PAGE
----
10m people are not “denied a vote”

‘Let Us Vote’ is a campaign launched by the Another Europe group, on 8th May 2019. It claims that “up to 10m people are denied a vote on the basis of the current rules”.

This figure for adults aged 18 or over is a substantial overestimate, which confuses country of birth with nationality.

Where the Another Europe figure come from

Information for the ‘Let Us Vote’ launch event states that:

Image for post
Image for post
This image, which drops the “up to” prefix, contains a substantial overestimate.

Turning to the campaign’s website, we see an explanation of this 7m figure in their FAQs:

We already see the error: the figure is based on “foreign-born people living in the UK”, but the voting franchise is not based on country of birth.

The franchise for voting in UK general elections (and consequently, the 2016 EU referendum) is principally based on registration, age, nationality and residency. This is a partial list of the criteria:

  • be 18 or over on the day of the election (‘polling day’)
  • be a British, Irish or qualifying Commonwealth citizen
  • be resident at an address in the UK (or a British citizen living abroad who has been registered to vote in the UK in the last 15 years)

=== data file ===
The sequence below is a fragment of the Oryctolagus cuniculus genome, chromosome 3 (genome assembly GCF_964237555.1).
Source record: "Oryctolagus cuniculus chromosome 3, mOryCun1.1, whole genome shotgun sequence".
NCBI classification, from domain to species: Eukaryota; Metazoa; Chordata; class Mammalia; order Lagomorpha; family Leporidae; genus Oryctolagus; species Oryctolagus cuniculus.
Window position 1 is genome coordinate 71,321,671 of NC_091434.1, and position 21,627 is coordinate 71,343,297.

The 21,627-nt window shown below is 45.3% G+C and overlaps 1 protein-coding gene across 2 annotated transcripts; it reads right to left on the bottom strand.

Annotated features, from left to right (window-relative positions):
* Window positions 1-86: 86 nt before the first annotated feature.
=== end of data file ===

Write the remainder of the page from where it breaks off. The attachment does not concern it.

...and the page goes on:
What should that figure be?

The Oxford Migration Observatory used ONS population estimates, stating:

Looking at the ONS Annual Population Survey for July 2017 to June 2018 (which excludes some residents in communal establishments), we find that there are about 6.2m non-British residents in the UK. Since this is a survey estimate, there is a plausible range between 6.0m and 6.3m.

Using a list of qualifying Commonwealth countries (plus the Republic of Ireland) on the 60 top non-British nationalities by citizen, there are about 1.6m non-British residents who hold eligible nationalities.

This pushes our figure down to 4.6m: that statistic must be reduced further to exclude those aged under 18, but I cannot find the required statistics on the ONS website. A data request may be necessary.

It is a political matter whether the right to vote should be conferred onto some resident non-citizens, but statistical claims should be correct.

This blog looks at the use of statistics in Britain and beyond. It is written by RSS Statistical Ambassador and Chartered Statistician @anthonybmasters.

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